by Leslie Morgan Steiner
When you hear the name Cleopatra, what first comes to mind?
For me, here’s what bubbles up:
* Evil Egyptian Queen
* My childhood friend’s miniature greyhound Cleo
* Elizabeth Taylor with too much eye makeup in the 1963 movie
Fortunately, Pulitzer-prize winning author Stacy Schiff decided to set the record straight about Cleopatra in her fabulous new book Cleopatra: A Life .
In truth, Cleopatra was the richest, most powerful woman in the history of the world. Her fortune has been estimated at $95.8 billion in today’s dollars – think Oprah meets Queen Elizabeth meets Angelina Jolie, all raised to the 10th power. She lived a century before Christ’s birth, in Alexandria and Rome. She was born into the lavish, ambitious Ptolemic family, which had ruled the Mediterranean for over 200 years. She was the last Egyptian queen – although she was Greek, not Egyptian. She apparently only had two sexual partners in her life – who happened to be two of the most impressive, cunning leaders in history: Julius Caesar and Mark Antony. She had children by both, including her first child, Caesarion, who later co-ruled with his mother. Cleopatra’s brilliant mind and immense financial resources helped both Caesar and Mark Antony conquer new lands. Final fact: with a hooked nose and tiny stature, Cleopatra accomplished all this without the traditional feminine weapon of beauty.
So the real Cleopatra is pretty darn interesting. Nice to know such a powerful woman ruled the civilized world long before anyone had heard of Gloria Steinem. What’s most interesting is why so few people know the facts behind Cleopatra.
* Instead of being praised as a dynamic strategist, experienced in war and peacetime management, she was called a schemer.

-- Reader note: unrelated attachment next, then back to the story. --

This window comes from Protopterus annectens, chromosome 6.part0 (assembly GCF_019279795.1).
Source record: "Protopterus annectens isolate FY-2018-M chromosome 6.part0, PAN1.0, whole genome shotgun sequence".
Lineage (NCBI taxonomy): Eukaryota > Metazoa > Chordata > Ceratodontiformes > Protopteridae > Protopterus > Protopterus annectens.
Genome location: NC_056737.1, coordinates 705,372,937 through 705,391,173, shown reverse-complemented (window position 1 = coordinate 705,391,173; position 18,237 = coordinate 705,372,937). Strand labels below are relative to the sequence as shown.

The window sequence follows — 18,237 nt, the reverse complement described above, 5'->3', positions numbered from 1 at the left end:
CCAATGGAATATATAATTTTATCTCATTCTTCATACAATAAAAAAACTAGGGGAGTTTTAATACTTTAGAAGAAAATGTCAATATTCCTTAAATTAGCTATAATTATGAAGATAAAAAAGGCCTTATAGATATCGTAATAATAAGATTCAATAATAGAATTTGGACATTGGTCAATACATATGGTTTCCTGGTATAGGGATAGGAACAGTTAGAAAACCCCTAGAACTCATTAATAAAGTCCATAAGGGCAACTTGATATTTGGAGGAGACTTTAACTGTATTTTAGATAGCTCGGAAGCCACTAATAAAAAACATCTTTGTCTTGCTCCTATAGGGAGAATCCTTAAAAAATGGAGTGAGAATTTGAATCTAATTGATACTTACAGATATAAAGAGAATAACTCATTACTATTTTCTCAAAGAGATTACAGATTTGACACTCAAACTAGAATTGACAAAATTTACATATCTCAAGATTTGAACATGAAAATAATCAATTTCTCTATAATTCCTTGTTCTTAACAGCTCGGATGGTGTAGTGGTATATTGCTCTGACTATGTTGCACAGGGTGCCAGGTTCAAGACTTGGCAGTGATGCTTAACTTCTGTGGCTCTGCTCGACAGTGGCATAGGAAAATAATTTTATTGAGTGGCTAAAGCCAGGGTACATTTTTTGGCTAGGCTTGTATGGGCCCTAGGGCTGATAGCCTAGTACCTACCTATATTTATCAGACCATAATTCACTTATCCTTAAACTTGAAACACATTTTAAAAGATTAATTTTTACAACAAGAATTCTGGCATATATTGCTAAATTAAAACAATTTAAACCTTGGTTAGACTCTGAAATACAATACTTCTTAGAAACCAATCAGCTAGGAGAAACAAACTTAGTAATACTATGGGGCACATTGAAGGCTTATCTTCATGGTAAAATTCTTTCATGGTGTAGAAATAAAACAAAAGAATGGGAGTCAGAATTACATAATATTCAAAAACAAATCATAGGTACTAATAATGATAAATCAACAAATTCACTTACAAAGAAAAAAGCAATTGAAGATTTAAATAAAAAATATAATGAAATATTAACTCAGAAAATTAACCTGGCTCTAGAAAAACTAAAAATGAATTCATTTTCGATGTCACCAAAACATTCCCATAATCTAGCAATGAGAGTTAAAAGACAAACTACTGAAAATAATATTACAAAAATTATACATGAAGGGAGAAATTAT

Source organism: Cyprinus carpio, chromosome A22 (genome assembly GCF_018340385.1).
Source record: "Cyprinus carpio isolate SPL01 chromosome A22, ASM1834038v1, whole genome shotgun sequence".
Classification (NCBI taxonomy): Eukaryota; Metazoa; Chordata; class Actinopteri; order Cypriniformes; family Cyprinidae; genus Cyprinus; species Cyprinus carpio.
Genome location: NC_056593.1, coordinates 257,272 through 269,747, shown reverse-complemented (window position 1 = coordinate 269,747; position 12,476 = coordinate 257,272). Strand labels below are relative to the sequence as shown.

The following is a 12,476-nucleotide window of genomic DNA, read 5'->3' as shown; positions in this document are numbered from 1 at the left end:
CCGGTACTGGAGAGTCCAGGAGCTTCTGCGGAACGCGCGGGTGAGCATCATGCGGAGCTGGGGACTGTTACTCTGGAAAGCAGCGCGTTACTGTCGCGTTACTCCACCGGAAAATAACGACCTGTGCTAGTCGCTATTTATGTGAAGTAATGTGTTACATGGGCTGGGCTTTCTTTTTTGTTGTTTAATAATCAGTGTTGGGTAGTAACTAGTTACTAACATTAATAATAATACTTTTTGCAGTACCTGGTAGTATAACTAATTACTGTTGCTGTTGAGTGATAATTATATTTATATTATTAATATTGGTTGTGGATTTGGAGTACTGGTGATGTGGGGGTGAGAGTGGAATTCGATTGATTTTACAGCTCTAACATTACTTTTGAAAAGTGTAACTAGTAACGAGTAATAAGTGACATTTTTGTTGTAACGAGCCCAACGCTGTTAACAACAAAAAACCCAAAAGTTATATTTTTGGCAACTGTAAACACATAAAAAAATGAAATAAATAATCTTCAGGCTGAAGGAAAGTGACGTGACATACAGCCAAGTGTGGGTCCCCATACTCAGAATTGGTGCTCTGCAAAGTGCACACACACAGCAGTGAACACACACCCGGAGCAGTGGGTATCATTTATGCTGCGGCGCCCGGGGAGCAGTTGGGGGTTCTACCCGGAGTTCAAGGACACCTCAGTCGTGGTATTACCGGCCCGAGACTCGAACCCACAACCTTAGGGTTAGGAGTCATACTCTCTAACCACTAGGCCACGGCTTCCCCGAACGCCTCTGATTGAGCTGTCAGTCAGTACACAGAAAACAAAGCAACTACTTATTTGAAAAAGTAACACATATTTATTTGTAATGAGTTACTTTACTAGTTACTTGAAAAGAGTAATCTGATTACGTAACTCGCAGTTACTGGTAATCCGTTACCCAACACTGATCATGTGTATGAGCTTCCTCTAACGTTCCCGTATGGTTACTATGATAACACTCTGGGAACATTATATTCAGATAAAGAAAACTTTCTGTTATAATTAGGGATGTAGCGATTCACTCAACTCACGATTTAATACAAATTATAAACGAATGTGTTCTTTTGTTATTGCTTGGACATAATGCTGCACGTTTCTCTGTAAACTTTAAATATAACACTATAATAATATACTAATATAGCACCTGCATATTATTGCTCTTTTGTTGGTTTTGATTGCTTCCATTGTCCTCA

* Instead of virile, she was called wanton and promiscuous.
* Instead of a wealthy leader who used her resources to accomplish strategic goals, she was accused of being extravagant and wasteful, a woman who relied on underhanded feminine wiles to get her way.
Cleopatra’s appearance, nature and accomplishments have been buried by historians, starting with Cicero and continuing through impressive and powerful male writers including Pliny, Appian and Shakespeare. Roman and Christian cultures, dominant in Cleopatra’s wake, denigrated women. Not surprisingly their stories about Cleopatra dismiss and distort her power, accomplishments and triumphs, and instead highlight her “evil” ways.
Cleopatra definitely had her dark side. She murdered all her siblings, two brothers and a sister. She intentionally seduced Caesar and Mark Antony for political gain. She did spend extravagantly, once traveling 700 miles and filling a banquet hall knee-deep with rose petals at the cost of six physician’s annual salaries, all to impress a man. (It worked.)
However, most pharaohs commonly resorted to Machiavellian tactics, including murder of family members who harbored ambitions to one’s throne. In fact, male rulers who employ the same rogue policies are frequently praised for their valor and political expediency. Cleopatra’s only true vice was being a woman.
Rather than a scheming harlot, Cleopatra is a heroine of history, in many ways an inspiration to any ambitious woman.
One final, fitting tidbit about Cleopatra: Angelina Jolie – another brilliant iconoclast and/or evil seductress depending upon history’s view -- is rumored to be playing the queen in the upcoming movie based on Schiff’s biography.